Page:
The Swiss curriculum for compulsory schools exists in three versions: as “Lehrplan 21” in the German speaking area, as “Plan d’Etudes Romand” in the French speaking part and as “Piano di Studio del Cantone di Ticino” in the Italian speaking part. The three curricula are built around sets and subsets of general and specific competencies, but represent them in a different structure. This is also the case for aspects regarding digitization. The curricula contain the transversal module Media and Computer Science (Medien und Informatik, “MI”) which is supposed to ensure a systematic development of related competencies, both connected to usage and critical reflection. The descriptions for all subjects may indicate areas where the link to MI competencies is compulsory, but in practice these links may not always be exploited, due to the complexity of the curriculum, the relative freedom of schools and teachers in terms of implementing it - which also is a result of federalism and multiculturalism traditionally inherent in Swiss education - or constraints in digital infrastructure or skills. In music, digital competencies are often only implied through application examples. Regarding the subsection of instrumental competencies, digital tools and media get more explicitly named and linked to MI competencies, e.g. the use of apps, smartphone and keyboard and the use of music software, recording, processing and sequencing of sound arrangements. Also in the domain “creation processes” (German) or “expression” (French/Italian version) digital technologies occasionally are more explicitly suggested and linked to MI. However, competencies related to music listening or movement are not linked to digital skills at all, even if accessible tools to foster analytical listening or movement tracking do exist. This raises questions regarding the criteria for including links to digital tools and MI in some areas, and not in others.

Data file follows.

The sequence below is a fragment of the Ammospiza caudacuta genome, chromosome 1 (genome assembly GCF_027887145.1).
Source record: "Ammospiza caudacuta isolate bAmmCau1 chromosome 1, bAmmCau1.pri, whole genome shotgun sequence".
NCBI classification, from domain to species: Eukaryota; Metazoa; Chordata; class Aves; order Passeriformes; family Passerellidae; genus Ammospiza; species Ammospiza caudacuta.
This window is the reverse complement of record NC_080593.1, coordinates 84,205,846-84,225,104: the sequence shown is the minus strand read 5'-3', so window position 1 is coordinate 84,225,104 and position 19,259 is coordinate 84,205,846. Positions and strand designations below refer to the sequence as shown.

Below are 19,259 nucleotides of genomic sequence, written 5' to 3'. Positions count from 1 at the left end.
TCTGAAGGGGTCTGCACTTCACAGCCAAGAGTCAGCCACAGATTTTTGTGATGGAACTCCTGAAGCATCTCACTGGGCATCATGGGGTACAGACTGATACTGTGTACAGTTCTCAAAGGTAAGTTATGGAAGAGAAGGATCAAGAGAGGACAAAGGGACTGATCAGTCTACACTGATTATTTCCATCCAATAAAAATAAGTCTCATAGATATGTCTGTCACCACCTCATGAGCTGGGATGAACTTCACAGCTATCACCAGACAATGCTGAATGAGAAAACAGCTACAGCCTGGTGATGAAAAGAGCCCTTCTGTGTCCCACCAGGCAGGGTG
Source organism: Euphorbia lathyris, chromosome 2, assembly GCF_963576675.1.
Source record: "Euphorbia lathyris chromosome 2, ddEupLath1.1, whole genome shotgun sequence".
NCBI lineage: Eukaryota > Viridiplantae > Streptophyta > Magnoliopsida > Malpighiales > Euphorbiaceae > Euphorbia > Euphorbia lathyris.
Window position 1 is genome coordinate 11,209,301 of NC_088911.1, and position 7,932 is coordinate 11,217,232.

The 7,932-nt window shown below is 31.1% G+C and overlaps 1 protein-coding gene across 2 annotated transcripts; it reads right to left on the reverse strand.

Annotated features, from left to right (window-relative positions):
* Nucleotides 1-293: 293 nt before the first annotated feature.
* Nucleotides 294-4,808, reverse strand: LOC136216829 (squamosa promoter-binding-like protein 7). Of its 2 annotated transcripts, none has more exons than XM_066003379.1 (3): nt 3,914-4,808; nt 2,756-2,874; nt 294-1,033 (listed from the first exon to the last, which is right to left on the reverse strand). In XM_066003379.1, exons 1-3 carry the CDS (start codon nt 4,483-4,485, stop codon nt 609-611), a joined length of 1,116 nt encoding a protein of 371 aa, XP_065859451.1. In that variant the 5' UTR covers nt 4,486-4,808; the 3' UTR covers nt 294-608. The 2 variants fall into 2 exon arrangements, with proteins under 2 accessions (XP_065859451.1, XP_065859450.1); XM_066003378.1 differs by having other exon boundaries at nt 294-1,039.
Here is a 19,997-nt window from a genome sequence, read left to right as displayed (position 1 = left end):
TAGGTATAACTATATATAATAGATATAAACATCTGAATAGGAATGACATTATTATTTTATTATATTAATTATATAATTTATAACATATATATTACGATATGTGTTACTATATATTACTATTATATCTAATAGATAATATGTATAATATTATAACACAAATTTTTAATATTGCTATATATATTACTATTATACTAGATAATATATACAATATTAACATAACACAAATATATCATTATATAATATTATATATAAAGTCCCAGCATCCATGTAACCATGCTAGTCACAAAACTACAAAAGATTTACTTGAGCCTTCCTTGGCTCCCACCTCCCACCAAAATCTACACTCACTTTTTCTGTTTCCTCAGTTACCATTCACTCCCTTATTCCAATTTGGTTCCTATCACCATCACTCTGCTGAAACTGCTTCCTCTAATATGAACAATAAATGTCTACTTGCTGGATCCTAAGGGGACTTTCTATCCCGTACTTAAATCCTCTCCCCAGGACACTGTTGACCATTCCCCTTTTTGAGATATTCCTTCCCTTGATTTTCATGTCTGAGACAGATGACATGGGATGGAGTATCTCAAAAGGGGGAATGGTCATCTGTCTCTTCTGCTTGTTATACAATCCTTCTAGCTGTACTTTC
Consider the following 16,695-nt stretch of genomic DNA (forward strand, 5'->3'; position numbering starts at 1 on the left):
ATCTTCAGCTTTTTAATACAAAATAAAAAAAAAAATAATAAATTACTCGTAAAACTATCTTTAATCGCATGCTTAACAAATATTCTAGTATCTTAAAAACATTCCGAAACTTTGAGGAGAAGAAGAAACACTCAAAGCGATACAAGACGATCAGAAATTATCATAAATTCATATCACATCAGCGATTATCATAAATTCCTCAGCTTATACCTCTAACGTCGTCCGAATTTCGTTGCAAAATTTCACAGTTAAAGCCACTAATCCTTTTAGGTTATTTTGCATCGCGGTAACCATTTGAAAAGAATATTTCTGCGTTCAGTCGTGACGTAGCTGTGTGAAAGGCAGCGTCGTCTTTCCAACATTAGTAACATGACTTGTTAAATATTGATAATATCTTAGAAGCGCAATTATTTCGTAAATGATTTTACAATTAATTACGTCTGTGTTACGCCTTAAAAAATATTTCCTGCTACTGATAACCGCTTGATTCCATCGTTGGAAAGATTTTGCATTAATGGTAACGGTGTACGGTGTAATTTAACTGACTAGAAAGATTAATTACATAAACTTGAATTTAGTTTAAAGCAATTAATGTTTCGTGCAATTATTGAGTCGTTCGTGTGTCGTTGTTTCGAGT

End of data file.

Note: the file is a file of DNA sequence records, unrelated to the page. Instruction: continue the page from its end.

Nom de la manifestation
28th EAS/8th ISME European Regional Conference Music is what people do